Article 30. The government will not collect transit tax during the first twenty-five years after the conclusion of the different lines, but the company will be allowed to collect $1 for each passenger and each ton of freight making through transit. Passports for passengers will not be required.

Artice 31. The terms fixed in this contract will be extended in cases of fuerza mayor.

Article 32. * * * 3. Within six months, counted from the promulgation of this law, the company will deposit the sum of $300,000 in the Monte de Piedad, of this capital, or give as security for an equal amount solvent proprietors or merchants domiciled in the republic, to the satisfaction of the government, the deposit or the security being indispensable to the existence and validity of the concessions made in this law, and the company losing the stated sum in case of not complying with the obligations stipulated in article 5. * * *

Article 33 gives causes for the forfeiture of the concession.

Article 34 provides for an annual report to be made by the company.

Article 35. Tariffs * * * Passengers: first class, 3 cents per kilometer; second class, 2 cents per kilometer. Freights per kilometer: first class, 5 cents per ton; second class, 4 cents per ton; third class, 2½ cents per ton.

Article 36 authorizes the company to establish discriminating tariffs in favor of large amounts or great distances.

Article 37 authorizes a special tariff for baggage and exceptional goods.

Article 38. No increase of the tariff can be made without the approval of the department of public works, and then requires to be published two mouths before taking effect.

Article 39. Charges shall always be made on a basis of perfect equality.

Article 40. The dividing of the three classes of freight to be approved by the department of public works.

Article 41. Transportation for the government to be done at a reduction of 50 per cent, on the ordinary tariff.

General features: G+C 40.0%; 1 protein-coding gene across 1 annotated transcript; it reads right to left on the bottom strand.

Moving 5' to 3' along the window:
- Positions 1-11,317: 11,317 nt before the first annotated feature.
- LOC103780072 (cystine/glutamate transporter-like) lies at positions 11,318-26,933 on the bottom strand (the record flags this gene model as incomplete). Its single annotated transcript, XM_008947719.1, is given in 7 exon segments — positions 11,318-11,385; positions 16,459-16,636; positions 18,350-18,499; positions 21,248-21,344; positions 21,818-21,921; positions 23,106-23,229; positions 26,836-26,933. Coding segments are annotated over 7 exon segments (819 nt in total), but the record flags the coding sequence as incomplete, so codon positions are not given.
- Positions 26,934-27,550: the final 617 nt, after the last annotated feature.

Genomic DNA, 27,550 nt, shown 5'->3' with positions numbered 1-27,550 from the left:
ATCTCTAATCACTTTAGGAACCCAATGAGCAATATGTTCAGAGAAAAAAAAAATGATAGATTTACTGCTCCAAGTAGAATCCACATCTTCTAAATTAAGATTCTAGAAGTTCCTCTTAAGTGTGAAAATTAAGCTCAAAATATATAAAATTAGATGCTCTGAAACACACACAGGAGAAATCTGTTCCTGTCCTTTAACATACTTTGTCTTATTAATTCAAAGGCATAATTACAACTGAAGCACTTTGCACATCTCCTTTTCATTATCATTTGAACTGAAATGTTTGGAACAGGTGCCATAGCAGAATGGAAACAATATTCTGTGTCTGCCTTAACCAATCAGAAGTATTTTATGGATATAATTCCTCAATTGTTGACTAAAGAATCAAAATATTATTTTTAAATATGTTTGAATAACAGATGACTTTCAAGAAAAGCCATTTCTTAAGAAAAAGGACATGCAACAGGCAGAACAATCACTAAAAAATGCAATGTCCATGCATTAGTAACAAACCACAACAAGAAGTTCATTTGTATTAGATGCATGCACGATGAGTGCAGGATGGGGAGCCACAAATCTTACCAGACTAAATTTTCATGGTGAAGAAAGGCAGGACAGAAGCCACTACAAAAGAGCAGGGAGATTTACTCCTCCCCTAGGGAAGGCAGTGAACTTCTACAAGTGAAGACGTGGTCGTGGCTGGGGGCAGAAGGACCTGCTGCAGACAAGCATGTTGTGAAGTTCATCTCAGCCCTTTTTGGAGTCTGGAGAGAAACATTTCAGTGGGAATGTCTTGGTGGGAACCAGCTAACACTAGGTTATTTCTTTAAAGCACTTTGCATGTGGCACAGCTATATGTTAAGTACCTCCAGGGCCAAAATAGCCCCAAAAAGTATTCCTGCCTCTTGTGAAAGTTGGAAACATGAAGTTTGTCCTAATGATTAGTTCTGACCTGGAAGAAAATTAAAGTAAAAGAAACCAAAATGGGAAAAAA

Article 42. Mails to be carried free for twenty years.

[Page 786]

A bill conferring upon the executive power to contract for a railroad from the city of Mexico to the Pacific.

[Extract from official debates of the Chamber of Deputies, May 29, 1878, page 450.]

The first and second joint committees on industry presented the following amendment to the projected law under discussion relative to an interoceanic railroad (W. J. Palmer & Co.):

Sole Article. Authorization is given to the President of the Republic to the end that during the recess of the chambers he may contract for the construction and operation of an interoceanic railroad, with the understanding that the (other) contracting party will be obliged to avail himself of the concessions for lines conceded to the States, which will construct them themselves, or by means of the companies to which they concede such right; in order to do which, the executive will have to obtain the consent of the said States, and without being permitted the construction of parallel lines or lines in competition with the States.”

This bill being immediately taken into consideration, it was approved in general by 116 votes to 7, and in detail by 115 votes to 12; then being sent to the Senate according to the constitutional requirements.


Report of the first and second joint committees of industry of the Chamber of Deputies upon the contract entered into by the executive of the union with James Sullivan, for himself and in the name of William J. Palmer & Co., for the construction and operation of various railroads from Mexico to the Pacific Ocean and to the River Bravo del Norte (Rio Grande).

preliminary notes.

Note No. 1.

On the 12th of November, 1877, the minister of public works of Mexico celebrated a contract with William J. Palmer & Co., of the United States, through their representative, Mr. James Sullivan, for the construction of a system of railroads from the city of Mexico to the Pacific Ocean and to the frontier of the United States, to connect with the railroad system of that country.

  • Article 2d of said contract provides for the construction of the railroad from the city of Mexico to some point on the Pacific Ocean at or between the ports of San Bias and Manzanillo, passing through en route the cities of Queretaro, Celaya, Salamanca, Irapuato, Morelia, Guanajuato, Silao, Leon, Lagos, Guadalajara, and Toluca, or connecting the said cities with the main line by branch roads.
  • Article 3d provides that the line to the Rio Grande shall leave the line to the Pacific Ocean at such point as shall appear the most convenient, after the proper surveys are made, with the approval of the minister of public works; that this line shall touch the Rio Grande in Chihuahua or such other point as the company, after the necessary surveys, may select, with the approval of the said minister; and that said line shall connect either directly or by branches the cities of Aguascalientes, Zacatecas, Durango, Chihuahua, San Luis Potosi, Saltillo, and Monterey.
  • Article 6 provides that the line to the Pacific Ocean shall be commenced at the point fixed on said ocean immediately after the surveys; and that the line to the Rio Grande shall not be commenced until the line from the Pacific to the city of Mexico is finished.

Note No. 2.